"Rape of the Lock," in which he develops the Rosicrucian theory that 
the elements are inhabited by spirits called sylphs, gnomes, nymphs, and 
salamanders. Who, also, that has read the " Tempest " can forget that 
unique creation of Shakspeare's genius which was ready 

"To fly, 
To swim, to dive into the fire, to ride 
On the curl'd clouds, 
Ariel and all his quality." 

He that remembers The Tempest will not fail in the Midsummer 
Night's Dream. Ten thousand thanks to Shakspeare for his Puck, for his 
Titania, for his Oberon ! Much as a description of these beautiful children 
of the fancy would aid this part of our essay and throw light upon this 
faculty, we dare not attempt it. Puck himself shall speak, not in the 
words of Shakspeare, but as is thought, in the words of a poet that loved 
Shakspeare. Three stanzas will do : — 

I. II. 

From Oberon, in fairy land, By wells and rills, in meadows green 

The king of ghosts and shadows there, We nightly dance our heyday guise, 

Mad Robin I, at his command, And to our fairy king and queen, 

Am sent to view the night-sports here, We chant our moonlight minstrelsies.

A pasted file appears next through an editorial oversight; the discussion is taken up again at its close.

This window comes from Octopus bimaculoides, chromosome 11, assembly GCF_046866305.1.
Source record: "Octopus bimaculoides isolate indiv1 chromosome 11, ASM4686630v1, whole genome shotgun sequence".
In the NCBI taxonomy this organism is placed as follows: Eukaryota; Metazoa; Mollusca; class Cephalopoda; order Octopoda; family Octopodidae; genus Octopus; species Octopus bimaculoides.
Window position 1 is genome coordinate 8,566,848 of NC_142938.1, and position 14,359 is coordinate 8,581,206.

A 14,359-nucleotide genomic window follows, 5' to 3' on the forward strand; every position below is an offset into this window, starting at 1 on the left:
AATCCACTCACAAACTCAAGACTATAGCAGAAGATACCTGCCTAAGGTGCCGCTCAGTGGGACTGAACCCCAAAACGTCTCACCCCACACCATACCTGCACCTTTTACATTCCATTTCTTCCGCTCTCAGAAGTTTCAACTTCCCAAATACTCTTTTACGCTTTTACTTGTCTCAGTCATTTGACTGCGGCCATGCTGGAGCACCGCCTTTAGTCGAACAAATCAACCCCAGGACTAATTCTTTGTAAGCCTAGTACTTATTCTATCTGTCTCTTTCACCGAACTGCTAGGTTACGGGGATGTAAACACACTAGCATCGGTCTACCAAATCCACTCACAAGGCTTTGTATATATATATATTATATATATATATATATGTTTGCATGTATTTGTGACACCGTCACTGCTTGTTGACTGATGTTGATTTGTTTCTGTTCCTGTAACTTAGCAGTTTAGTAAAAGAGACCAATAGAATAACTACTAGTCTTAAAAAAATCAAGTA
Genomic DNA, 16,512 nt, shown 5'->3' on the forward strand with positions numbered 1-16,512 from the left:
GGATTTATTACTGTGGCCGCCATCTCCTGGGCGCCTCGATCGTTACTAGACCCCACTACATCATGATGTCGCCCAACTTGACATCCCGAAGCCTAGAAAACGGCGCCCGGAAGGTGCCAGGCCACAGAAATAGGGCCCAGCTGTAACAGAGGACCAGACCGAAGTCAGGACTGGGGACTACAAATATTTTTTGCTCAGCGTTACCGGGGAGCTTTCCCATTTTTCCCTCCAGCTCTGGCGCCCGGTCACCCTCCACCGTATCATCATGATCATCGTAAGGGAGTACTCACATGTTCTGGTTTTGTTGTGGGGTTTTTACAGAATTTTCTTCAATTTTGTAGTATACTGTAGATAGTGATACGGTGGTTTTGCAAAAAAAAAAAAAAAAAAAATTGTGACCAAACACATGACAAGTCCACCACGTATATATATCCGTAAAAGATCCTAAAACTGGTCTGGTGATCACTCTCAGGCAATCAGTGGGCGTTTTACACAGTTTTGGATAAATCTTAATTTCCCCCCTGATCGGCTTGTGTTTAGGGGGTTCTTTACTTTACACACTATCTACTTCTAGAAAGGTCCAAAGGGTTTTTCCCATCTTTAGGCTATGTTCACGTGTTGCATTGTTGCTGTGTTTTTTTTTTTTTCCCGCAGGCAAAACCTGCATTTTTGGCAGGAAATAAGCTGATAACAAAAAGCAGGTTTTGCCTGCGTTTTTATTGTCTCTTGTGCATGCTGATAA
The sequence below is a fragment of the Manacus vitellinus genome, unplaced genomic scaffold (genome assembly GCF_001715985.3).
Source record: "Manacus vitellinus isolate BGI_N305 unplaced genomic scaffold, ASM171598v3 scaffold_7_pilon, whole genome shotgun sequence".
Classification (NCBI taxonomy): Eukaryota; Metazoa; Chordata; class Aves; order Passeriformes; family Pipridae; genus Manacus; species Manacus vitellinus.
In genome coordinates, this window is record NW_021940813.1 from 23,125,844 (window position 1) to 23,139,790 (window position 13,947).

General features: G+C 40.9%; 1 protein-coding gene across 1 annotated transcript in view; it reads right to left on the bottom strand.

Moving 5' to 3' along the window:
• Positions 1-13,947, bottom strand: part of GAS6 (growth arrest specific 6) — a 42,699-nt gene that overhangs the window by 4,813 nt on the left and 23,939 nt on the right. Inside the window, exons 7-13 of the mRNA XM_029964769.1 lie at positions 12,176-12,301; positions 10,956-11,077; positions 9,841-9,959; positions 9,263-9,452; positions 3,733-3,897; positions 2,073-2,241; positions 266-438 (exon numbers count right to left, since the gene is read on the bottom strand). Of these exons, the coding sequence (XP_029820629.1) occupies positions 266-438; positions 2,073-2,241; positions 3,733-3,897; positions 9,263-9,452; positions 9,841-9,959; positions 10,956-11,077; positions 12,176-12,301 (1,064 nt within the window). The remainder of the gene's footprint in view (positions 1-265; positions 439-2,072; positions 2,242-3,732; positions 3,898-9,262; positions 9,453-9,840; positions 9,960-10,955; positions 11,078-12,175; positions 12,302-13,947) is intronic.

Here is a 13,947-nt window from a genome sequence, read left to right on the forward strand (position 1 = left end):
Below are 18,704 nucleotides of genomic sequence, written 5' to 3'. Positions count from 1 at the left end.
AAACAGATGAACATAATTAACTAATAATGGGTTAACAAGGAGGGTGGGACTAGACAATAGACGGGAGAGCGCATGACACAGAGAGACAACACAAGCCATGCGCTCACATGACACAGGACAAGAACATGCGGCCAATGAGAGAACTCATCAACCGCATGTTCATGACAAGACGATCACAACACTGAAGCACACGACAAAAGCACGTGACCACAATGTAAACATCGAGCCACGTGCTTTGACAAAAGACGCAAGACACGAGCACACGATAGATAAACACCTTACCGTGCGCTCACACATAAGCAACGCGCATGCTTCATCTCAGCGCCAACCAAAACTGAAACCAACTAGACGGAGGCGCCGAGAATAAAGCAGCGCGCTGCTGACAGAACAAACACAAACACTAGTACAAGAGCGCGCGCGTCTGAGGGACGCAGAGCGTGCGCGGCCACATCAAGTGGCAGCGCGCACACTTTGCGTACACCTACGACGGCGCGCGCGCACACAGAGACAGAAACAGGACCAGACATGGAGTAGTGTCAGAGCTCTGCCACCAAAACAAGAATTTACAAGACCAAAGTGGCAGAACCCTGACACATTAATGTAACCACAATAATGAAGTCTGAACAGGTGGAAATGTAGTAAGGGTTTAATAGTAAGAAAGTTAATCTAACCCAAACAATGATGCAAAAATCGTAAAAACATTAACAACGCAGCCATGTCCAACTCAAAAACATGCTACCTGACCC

What revel rout When larks 'gin sing 

Is kept about Away we fling ; 

In every corner where 1 go, And babes new-born, steal as we go ; 

I will o'ersee An elf in bed 

And merry be We leave instead, 

And make good sport with ho, ho, ho ! And wend us laughing ho, ho, ho ! 


From hag-bred Merlin's time have I, 

Thus nightly revelled to and fro ; 

And for my pranks, men call ine by, 

The name of Robin Ooodfellow. 

Fiends, gliosis and sprites, 

Who haunts the nights, 
The hags and goblins do me know ; 

And beldames old, 

My feats have told. 
Si) vale, vale ; ho, ho, bo .' 

Such are the creation of fancy ; such is fanciful poetry ! 


Pass we now to what deservedly holds what we may call the third place 
among the poetical faculties, Judgment. This faculty selects, arranges, 
and combines what is created by the imagination, and hence it plays a 
most essentia] part. • All the great poets have been distinguished by the 
strength and solidity of their judgment. Critics have noticed the perfect 
adaptation of parts in the Iliad and the Odyssey, the consistency of 
character, their individuality, the tact and skill that everywhere reign 
in these wonderful compositions. The same may be said of Dante, 
Milton, and Shakspeare, who were all sages as well as poets. Without 
the exercise of consummate judgment Homer could not have sketched the 
swift-footed Achilles, the man-slaying Hector, the all-beautiful Helen, or 
any of the other characters that shine so conspicuously in his works. 
Without judgment Dante had not passed into the City of Wo, into eter- 
nal pain, and read the dread inscription over the portals lofty arch — 

Lasciate ogni speranzavoi ch' entrato. 
All hope abandon ye who enter here. 

Without judgment Milton had not led the embattled Seraphim to war, 
and sustained " his high and stately tragedy, shutting up and inter- 
mingling her solemn scenes and acts with a seven-fold chorus of hallelujahs